Virginia football coach Mike London is pulling out all the stops, but season ticket sales are down

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By Steve Yanda
Washington Post Staff Writer
Thursday, August 5, 2010; 1:44 AM

CHARLOTTESVILLE - The campaign trail and the recruiting trail often became one and the same for first-year Virginia football coach Mike London in the eight months since he took the helm of a dilapidated Cavaliers program. He had to recruit talent to put on the field, yes, but he also was charged with persuading a wandering fan base to return to the stands at Scott Stadium.

So London set out on something of a barnstorming tour to re-introduce himself and his program to alumni association chapters, local football organizations, community agencies and even elementary schools throughout the commonwealth.

While his charm and apparent sincerity were well received, London's wide-ranging accessibility in his first offseason in charge of a division I-A program has not immediately produced tangible results. Virginia's football season ticket sales have lagged behind both the athletic department's stated goal for the 2010 home slate and the tally reached last season when the Cavaliers went 3-9.

"It's not an earth-shattering statement to make that in a lot of cases. A purchasing decision is based on what your expectations are, or what you perceive to be the success of the endeavor," Virginia Athletic Director Craig Littlepage said. "And I think that based on last year and the previous year's trend, that people that have supported our program as season ticket holders are more in the kind of wait-and-see mind frame."

Virginia has sold 27,469 season tickets for the upcoming football season, which commences Friday when the team conducts its first training camp workout. That's nearly 4,300 season tickets shy of the athletic department's target, which is promoted on its Web site. Last season, the Cavaliers sold 30,507 season tickets. In 2008, when the team went 5-7, fans purchased 35,538 season tickets.

The school fired former coach Al Groh at the conclusion of his ninth season last November and brought in London to rejuvenate the product on the field - and thus, the turnout at its home stadium. According to David Carter of the Sports Business Group, a Los Angeles-based marketing firm, a new coach often engenders a boost in optimism among a program's fan base.

"A school's ability to market the upside associated with new hires usually resonates well with alums," Carter said in an e-mail. "But this can't always overcome losing seasons and new ticketing options that enable fans to more easily attend fewer games."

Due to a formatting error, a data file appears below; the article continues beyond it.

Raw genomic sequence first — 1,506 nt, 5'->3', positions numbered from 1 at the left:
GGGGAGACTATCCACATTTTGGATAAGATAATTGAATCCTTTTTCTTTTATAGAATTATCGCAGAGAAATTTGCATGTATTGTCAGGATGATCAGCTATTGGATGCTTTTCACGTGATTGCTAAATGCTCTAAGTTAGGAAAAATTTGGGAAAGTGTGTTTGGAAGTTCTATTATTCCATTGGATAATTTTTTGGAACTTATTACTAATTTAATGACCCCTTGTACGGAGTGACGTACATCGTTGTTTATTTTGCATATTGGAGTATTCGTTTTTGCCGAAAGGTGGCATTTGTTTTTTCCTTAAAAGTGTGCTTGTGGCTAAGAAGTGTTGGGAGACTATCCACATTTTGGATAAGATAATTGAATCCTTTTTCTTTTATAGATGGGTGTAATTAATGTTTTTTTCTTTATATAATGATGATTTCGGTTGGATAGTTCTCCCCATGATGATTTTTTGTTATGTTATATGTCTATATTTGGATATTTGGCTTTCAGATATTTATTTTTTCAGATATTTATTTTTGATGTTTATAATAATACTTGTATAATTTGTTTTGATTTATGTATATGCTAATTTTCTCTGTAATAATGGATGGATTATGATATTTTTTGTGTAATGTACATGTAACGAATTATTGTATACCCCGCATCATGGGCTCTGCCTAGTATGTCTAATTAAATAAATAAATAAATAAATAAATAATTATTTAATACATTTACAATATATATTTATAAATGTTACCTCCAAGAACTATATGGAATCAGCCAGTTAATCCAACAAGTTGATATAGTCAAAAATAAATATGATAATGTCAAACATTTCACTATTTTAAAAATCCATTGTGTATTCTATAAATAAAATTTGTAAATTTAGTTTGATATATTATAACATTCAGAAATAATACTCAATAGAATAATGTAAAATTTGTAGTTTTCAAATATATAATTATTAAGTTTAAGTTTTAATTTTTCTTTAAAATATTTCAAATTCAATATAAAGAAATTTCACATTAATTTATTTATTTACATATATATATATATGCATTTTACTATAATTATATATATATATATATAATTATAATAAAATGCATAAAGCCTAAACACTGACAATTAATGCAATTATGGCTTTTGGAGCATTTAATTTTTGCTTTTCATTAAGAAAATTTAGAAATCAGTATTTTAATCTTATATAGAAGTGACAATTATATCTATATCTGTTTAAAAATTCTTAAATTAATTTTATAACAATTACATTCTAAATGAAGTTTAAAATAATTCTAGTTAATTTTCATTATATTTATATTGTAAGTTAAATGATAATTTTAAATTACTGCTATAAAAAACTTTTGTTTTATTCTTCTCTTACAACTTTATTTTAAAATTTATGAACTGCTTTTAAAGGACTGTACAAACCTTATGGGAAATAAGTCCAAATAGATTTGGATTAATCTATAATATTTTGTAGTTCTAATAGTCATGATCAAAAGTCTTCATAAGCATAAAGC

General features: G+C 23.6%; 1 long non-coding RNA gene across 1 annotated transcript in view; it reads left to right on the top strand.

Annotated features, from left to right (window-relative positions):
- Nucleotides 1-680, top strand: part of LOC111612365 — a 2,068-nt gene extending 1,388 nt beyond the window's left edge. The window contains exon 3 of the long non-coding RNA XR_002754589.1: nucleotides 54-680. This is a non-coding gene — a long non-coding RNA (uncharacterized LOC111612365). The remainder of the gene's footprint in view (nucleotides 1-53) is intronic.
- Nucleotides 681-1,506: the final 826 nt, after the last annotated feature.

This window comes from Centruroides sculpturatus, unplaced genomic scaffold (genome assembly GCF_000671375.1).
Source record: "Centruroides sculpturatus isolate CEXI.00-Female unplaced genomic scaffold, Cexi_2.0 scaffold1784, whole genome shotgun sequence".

Since 2005, when Virginia sold 39,811 season tickets and finished 7-5, the Cavaliers have gone 22-27 with one winning campaign. Meantime, an economic recession has forced sports fans to more strictly prioritize game day experiences among the rest of their expenses.

Virginia's home schedule this season includes two division I-AA opponents (Richmond and Virginia Military Institute), Eastern Michigan (0-12 in 2009), Florida State, North Carolina, Miami and Maryland. It does not include Virginia Tech, an opponent that typically fosters increased ticket sales. The Virginia ticket office is offering three-game packages for the games against Florida State, North Carolina and Miami.

Virginia Executive Associate Athletic Director Jon Oliver understands that the recession has not had a similar effect on the Cavaliers' in-state rivals in Blacksburg. Oliver also understands that when a program compiles at least 10 wins in six straight seasons - as Virginia Tech has done - tickets to its games remain a valued commodity.

"It was very easy over the last few years for somebody to just say: 'Virginia football? I don't know if I want to buy that.' And we can't just expect that because we hired a new coach, that's going to turn around," Oliver said. "Our job collectively is to make sure they want to prioritize that as a very important thing in their lives again, and that takes time."

But that hasn't kept London from attempting to gain a head start. The coach jokes that he's spoken to "the Boys' Club, the Girls' Club, the Rotary Club, the Hair Club for Men" while trekking "from Rhode Island to Florida" since being hired last December.


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